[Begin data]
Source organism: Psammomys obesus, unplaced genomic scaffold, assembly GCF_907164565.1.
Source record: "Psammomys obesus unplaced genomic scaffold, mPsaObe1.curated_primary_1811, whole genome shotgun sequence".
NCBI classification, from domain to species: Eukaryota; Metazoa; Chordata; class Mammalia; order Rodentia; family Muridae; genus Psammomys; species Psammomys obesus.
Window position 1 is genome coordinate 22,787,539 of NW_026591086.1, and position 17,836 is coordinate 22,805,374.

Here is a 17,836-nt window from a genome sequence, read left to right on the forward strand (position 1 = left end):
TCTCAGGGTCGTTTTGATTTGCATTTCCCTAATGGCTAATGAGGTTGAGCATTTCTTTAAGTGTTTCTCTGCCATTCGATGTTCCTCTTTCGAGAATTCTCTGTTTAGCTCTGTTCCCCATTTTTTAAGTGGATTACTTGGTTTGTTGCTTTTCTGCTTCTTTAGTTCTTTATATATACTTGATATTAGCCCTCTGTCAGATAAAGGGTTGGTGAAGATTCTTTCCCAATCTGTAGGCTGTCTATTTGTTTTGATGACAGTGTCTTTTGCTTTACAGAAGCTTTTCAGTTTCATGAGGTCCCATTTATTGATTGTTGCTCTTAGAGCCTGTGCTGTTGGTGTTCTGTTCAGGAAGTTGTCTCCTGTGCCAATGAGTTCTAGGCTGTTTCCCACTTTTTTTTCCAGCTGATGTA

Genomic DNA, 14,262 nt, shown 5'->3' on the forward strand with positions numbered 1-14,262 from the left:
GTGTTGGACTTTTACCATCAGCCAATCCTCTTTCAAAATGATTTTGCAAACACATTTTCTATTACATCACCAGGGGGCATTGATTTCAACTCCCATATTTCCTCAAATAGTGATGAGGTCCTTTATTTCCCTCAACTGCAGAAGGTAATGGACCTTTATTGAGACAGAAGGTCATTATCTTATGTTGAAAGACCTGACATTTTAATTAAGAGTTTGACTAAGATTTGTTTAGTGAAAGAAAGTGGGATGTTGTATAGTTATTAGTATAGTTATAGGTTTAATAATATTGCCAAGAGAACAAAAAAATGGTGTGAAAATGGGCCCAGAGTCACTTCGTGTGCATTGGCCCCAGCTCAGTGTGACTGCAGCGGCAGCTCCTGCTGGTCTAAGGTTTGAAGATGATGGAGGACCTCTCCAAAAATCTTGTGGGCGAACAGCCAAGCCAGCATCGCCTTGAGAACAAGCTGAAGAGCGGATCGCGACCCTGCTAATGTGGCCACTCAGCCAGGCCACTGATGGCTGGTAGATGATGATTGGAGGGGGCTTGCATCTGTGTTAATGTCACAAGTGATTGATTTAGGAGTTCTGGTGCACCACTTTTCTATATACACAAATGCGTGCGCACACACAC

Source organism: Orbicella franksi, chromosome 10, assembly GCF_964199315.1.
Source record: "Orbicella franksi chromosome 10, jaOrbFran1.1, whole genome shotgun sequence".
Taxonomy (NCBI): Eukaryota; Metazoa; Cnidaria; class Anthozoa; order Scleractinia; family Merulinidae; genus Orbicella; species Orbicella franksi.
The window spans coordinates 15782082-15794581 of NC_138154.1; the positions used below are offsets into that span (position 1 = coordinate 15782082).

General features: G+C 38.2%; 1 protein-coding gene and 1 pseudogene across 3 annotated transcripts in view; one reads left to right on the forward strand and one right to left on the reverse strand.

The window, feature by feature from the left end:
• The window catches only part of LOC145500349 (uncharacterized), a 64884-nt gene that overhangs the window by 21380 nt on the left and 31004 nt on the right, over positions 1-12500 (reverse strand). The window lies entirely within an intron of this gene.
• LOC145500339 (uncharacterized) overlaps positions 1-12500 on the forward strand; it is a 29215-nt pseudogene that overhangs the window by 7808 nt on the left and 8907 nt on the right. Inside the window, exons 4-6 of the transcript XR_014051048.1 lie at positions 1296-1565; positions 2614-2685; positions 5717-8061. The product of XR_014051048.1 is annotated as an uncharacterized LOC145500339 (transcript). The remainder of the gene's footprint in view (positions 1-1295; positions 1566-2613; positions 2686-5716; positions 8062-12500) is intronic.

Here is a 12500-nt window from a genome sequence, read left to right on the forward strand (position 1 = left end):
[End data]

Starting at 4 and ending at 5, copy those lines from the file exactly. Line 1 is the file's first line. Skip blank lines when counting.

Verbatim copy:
Window position 1 is genome coordinate 22,787,539 of NW_026591086.1, and position 17,836 is coordinate 22,805,374.

Here is a 17,836-nt window from a genome sequence, read left to right on the forward strand (position 1 = left end):